It’s been said that anyone can create a beautiful spring garden. It’s the same with watering. Anyone can create a garden using irrigation; I wanted to try something beautiful without it.
Gardeners. We’re all control freaks, and garden designer Brandon Tyson considers professionals the worst of the lot. After more than twenty-five years in the business, he should know. But he recently seized the opportunity to silence his inner horticultural megalomaniac and submit, for the moment at least, to the dictates of Nature. He decided to let her do the watering.
Tyson set aside a small, curbside section of a garden he was creating in Berkeley (Sunset zone 16/17), attempting to free himself from the “the tyranny of irrigation.” The project proved a perfect testing ground: the bed would receive constant scrutiny from the politically and environmentally conscious Berkeleyites who walk by each day. He also had to contend with the less welcome attentions of a gang of neighborhood deer, who would have preferred a year-round, irrigated salad bar, furnished at his clients’ expense.
“Horror vaccui—fear of void—is another ailment from which most gardeners suffer.” Once he made the commitment to forego summer watering, Tyson discovered he had also eliminated the incentive to pop in a water-hungry plant he knew would then languish. Sometimes, more is definitely less.
Tyson noticed that paring down the plant choices forced him to turn a more critical eye on his composition. There would be no filler to camouflage any mistakes. “Once the winter ephemerals burned away, I (and the rest of the world) would be staring at my errors through the long, hot summer.”
Tyson first dealt with the soil, compacted by years of neglect and heavy construction equipment. Soil preparation focused on improving drainage, rather than on water retention. To this end, he incorporated large quantities of gravel and lava rock, later mulching the completed beds with about two inches of custom-blended gravel, both to suppress weeds and to give a finished appearance.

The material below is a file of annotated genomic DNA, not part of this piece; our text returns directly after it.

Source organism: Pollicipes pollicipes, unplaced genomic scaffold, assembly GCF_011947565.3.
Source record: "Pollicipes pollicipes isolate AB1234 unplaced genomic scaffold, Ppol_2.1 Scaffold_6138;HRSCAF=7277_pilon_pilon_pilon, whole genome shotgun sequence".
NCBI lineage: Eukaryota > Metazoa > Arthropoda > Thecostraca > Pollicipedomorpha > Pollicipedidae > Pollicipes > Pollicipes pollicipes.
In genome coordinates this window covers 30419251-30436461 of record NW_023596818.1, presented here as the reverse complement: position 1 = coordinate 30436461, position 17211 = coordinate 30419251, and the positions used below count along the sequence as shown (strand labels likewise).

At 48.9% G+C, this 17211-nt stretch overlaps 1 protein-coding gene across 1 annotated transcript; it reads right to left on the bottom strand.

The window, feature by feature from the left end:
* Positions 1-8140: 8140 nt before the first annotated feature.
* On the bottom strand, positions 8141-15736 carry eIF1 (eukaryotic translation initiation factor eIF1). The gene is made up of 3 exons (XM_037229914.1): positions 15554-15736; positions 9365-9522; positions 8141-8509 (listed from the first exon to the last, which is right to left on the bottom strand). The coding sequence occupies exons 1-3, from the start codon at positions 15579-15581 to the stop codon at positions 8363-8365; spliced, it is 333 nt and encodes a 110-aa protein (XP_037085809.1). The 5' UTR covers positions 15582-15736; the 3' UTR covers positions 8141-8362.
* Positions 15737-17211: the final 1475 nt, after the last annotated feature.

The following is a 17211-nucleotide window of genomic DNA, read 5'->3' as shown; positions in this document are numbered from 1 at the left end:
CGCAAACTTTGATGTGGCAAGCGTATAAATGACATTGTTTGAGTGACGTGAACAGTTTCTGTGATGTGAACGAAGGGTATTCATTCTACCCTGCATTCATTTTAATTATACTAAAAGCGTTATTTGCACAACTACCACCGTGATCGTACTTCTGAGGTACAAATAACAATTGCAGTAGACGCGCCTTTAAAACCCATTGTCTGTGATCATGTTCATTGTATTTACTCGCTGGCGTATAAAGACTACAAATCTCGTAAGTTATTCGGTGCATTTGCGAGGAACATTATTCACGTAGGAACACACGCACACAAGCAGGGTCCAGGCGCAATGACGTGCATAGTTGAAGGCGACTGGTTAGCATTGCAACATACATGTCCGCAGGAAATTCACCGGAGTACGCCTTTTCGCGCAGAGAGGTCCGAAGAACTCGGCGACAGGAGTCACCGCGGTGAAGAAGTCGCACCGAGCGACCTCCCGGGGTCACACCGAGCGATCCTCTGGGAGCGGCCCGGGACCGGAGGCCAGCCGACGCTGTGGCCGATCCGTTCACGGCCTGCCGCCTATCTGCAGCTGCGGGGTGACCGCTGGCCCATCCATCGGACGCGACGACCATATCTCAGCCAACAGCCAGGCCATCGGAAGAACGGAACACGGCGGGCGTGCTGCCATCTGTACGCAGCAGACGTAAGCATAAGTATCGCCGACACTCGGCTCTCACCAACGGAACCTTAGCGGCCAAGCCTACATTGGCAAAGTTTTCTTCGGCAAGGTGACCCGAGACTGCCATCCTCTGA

Choosing the plants was easy. Part of his motivation to create a rain-only bed was to showcase plants that really are not comfortable in a normal garden situation. Although some can tolerate summer water, their summer dormancy leaves them susceptible to smothering by their more rambunctious neighbors, and this can lead to rotting.
As a focal element, Tyson chose a specimen of Yucca rostrata, a marvelous sphere of spiky foliage lifted on a two-foot trunk. Although it can benefit from summer irrigation, it certainly does not need it. Repeating the theme, he included a few smaller, trunkless specimens of this slow-growing species as well.
Selected for their sculptural quality, agaves make up the backbone of the bed. “I found a few spheres of Agave victoria-reginae and gave them pride of place. My austerity program guaranteed that they’d be shown off to their best advantage, with nothing flashy to distract from their wonderful shape and elegant green and white leaves.” Tyson was rewarded when a few of the less well-known agaves burst into spectacular (although fatal) bloom. “But you almost always get a litter of ‘pups’ after the show is over, so I feel it’s well worth it. There’s nothing quite like an agave in bloom. They are so dramatic!”